What are you reading right now?

I’m reading DiAnn Mills’ Breach of Trust. What an addictive book! It’s a good thing I can classify reading as “research,” because I can hardly quit reading it to work. In my Bible study, I’m reading the book of Nehemiah. What practical, yet deeply spiritual wisdom I’m learning from its pages! Nehemiah, a man of prayer and action, knew how to follow God.

I love that series of DiAnn's What other books have you written, whether published or not?

I’ve published four Heroes of the Faith biographies with Barbour: Frederick Douglass, Billy Sunday, St. Augustine, and It Is Well with My Soul, a collection of hymn writer mini-biographies. I co-authored Women of the Bible (Barbour) with Carol Smith and Ellyn Sanna, which will release in February 2011. Unpublished: I’ve finished writing a women’s fiction, Kneady Women, a book about an off-beat group of bread bakers called the Loafers, that I just sent to my agent. I’ve also written a YA historical, Song of the Orphan Train, that won the Genesis YA in 2007. I wrote The Refuge, a suspense, a few years ago.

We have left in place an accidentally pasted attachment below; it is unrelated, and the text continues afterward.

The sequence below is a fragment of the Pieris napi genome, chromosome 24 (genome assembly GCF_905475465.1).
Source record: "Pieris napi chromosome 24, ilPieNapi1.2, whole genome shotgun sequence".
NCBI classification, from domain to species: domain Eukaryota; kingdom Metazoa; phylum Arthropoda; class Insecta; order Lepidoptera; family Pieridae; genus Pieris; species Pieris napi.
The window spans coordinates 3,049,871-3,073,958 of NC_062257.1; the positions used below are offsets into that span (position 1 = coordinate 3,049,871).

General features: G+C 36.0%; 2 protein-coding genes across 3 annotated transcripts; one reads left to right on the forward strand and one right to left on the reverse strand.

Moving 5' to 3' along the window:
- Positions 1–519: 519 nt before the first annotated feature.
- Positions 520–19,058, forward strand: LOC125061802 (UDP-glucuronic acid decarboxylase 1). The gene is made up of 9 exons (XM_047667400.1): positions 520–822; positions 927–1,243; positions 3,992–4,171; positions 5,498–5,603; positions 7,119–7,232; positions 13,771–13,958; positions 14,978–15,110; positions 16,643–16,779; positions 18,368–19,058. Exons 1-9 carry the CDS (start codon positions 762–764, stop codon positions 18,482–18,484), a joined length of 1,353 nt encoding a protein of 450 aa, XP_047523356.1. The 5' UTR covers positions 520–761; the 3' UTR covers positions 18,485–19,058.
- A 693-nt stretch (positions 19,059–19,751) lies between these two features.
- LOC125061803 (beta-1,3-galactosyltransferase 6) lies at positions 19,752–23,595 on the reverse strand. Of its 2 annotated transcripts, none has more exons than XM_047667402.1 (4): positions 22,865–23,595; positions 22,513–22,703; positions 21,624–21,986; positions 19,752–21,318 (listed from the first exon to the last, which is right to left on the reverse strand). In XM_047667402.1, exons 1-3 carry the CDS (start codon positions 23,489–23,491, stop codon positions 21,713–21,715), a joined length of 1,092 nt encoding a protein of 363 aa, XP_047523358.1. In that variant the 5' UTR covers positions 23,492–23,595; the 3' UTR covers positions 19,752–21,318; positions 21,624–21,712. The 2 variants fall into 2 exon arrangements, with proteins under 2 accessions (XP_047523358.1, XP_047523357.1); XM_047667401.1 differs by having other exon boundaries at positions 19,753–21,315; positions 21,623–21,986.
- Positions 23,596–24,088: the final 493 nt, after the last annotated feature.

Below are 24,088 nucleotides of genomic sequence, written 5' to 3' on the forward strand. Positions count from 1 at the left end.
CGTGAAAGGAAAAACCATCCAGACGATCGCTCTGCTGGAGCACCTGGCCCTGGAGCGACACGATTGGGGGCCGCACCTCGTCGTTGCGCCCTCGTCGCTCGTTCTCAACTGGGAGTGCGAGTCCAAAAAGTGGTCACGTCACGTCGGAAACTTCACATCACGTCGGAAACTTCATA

I'd love to feature your Women of the Bible on my blog. What is the hardest thing about writing a part of a novella collection?

Becky, Cynthia, and Eileen are such team players that even the more difficult aspects went well. With all our stories set in Door County, WI, we made a special effort to ensure our characters, plots, settings, calendars, clocks, and weather didn’t overlap or sabotage those of our partners—e.g., when one author needed major snowfall the week before Thanksgiving, another didn’t have her protagonist running around in shirtsleeves. We met for a few days in a Door County, WI, bed and breakfast to get to know each other and work out the details, as well as the main points of our plots.